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When Is A Niche Market Over-crowded

When investigating starting a business on the Internet, the advice you'll very frequently get is to build a business in a very targeted niche. You'll even be advised to find a niche within a niche in some cases.

By focusing on a very tight niche, and offering only products, services, and information within that niche, the market naturally gravitates to you. The world will begin recognizing you as the expert.

When someone is searching for information on that topic in the search engines, since your site is so focused, it naturally ranks higher. Since you've spent a lot of time really researching the topic and related keywords, you should naturally perform better in the pay-per-click search engines too. Your focus will enable you to uncover advantages that others miss.

As you initially choose a niche and begin to do your research, you may notice that there are already a LOT of people in that niche. There are already a lot of established competitors. So you begin to doubt whether or not to get into that market. How can you be sure that you're not wasting your time by getting into an already saturated market

My rather bold statement to clients who ask me this questions is that as long as you differentiate yourself sufficiently, you have NO competition.

If you enter a market where there are already a lot of sellers, that's a good sign. It means that people are interested in that product category.

If you check at the pay-per-clicks and there are already 500 bidders, that's a good sign. Usually, that means that the demand is so high that it attracted all of those bidders.

Your challenge, again, become to find a unique, unfilled need in that crowded market and fill it. How do you do this You begin with research. Keyword research is the easiest way to do it.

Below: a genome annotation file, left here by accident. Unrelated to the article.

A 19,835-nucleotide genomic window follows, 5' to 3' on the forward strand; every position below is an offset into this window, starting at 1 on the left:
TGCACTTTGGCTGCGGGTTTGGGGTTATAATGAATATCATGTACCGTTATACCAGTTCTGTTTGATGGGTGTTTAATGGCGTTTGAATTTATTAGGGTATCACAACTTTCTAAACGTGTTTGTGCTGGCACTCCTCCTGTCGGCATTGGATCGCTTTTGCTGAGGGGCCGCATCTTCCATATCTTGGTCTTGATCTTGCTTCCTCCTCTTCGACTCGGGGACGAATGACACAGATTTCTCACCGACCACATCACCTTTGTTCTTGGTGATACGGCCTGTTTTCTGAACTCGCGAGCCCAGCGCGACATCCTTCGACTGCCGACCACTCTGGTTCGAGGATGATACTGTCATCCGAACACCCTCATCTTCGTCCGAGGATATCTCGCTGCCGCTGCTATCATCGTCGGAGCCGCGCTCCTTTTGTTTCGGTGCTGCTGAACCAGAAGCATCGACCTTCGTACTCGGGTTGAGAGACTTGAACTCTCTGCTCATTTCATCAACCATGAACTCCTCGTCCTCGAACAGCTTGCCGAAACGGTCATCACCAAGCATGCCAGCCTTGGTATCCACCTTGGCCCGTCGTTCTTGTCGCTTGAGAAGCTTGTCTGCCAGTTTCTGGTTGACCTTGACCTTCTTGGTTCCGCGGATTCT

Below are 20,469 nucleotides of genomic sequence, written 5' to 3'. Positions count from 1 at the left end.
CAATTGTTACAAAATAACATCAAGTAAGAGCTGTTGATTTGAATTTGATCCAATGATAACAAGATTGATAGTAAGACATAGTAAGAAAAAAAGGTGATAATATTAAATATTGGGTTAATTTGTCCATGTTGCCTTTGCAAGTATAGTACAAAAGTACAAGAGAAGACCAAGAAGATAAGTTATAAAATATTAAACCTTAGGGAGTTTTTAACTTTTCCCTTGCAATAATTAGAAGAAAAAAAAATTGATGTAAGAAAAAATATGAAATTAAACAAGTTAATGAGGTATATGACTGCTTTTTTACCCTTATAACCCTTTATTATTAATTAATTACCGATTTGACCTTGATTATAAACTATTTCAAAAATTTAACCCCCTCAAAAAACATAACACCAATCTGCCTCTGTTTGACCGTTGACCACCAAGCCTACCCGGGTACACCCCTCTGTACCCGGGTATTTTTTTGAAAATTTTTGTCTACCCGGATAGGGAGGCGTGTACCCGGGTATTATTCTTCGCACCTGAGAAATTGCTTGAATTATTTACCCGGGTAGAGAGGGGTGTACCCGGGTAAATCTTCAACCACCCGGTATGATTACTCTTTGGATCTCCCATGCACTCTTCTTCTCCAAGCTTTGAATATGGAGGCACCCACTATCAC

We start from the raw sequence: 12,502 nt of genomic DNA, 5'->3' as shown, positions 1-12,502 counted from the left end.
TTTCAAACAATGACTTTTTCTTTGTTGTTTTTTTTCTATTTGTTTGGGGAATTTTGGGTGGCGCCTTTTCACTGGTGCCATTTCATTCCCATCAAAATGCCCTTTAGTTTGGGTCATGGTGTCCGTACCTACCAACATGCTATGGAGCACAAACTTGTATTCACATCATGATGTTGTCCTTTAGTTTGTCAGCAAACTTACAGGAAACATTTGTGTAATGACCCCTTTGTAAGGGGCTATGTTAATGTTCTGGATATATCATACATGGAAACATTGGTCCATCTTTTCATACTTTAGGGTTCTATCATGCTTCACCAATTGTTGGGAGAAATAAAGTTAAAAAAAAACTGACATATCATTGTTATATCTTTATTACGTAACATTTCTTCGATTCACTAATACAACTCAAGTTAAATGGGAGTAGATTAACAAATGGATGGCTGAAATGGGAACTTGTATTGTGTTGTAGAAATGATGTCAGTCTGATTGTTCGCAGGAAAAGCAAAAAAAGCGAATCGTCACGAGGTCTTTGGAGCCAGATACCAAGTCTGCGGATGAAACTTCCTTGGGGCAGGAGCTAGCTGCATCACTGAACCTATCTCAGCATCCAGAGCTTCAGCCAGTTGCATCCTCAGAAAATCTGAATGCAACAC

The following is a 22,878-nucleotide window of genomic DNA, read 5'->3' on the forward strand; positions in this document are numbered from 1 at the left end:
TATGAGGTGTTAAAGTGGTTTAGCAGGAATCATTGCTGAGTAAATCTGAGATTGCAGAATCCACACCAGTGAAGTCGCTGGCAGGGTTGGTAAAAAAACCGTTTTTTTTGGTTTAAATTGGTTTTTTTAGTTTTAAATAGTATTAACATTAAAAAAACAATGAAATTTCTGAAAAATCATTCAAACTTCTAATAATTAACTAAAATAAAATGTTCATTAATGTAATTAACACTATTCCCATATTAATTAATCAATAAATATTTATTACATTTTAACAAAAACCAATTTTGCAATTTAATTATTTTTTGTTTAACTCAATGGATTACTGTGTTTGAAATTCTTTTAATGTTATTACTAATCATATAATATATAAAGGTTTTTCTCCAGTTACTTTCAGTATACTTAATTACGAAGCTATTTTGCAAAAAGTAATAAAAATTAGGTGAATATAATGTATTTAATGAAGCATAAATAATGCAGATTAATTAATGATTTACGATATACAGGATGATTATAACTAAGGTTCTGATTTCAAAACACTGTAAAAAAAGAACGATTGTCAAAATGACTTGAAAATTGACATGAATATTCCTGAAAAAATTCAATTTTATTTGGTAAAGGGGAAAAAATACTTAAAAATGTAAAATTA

Here's how I begin, and how I often have clients begin... Brainstorm, every term that you can think of related to your anticipated niche. Then use a keyword research tool to look for related terms. As you compile a list of more and more terms related to your topic, you're doing two things. You're searching for an under-served segment, and you're looking for terms that you'll target in your search engine marketing efforts later.

Absolutely the best tool that I've found for assessing the competition in a given niche is a piece of software called Ad Word Analyzer. With this tool you enter a single word or phrase. The software then queries the Overture (pay-per-click) search engine database. It finds all of the related terms that people did searches on in the past month.

Next, Ad Word Analyzer queries both the Google AdWords and Overture databases to see how many pay-per-click campaigns are already active. This gives you a very powerful snapshot of:

- How many searches were done for each term last month
- How many webpages there are targeting each term
- The ratio of searches to webpages targeting the searched term
- How many pay-per-click campaigns there are at Overture targeting a term
- How many pay-per-click campaigns there are at Google AdWords targeting a term